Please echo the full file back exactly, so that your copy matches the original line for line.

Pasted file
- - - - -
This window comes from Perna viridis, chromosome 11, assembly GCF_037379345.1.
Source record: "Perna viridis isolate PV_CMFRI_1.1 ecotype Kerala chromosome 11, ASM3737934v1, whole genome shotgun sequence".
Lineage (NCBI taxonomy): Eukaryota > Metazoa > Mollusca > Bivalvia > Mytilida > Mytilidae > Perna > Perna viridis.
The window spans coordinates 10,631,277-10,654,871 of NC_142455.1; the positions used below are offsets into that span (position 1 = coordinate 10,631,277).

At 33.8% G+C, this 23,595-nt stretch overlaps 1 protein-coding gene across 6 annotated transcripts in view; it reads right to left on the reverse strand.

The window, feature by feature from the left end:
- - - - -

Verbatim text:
This window comes from Perna viridis, chromosome 11, assembly GCF_037379345.1.
Source record: "Perna viridis isolate PV_CMFRI_1.1 ecotype Kerala chromosome 11, ASM3737934v1, whole genome shotgun sequence".
Lineage (NCBI taxonomy): Eukaryota > Metazoa > Mollusca > Bivalvia > Mytilida > Mytilidae > Perna > Perna viridis.
The window spans coordinates 10,631,277-10,654,871 of NC_142455.1; the positions used below are offsets into that span (position 1 = coordinate 10,631,277).

At 33.8% G+C, this 23,595-nt stretch overlaps 1 protein-coding gene across 6 annotated transcripts in view; it reads right to left on the reverse strand.

The window, feature by feature from the left end: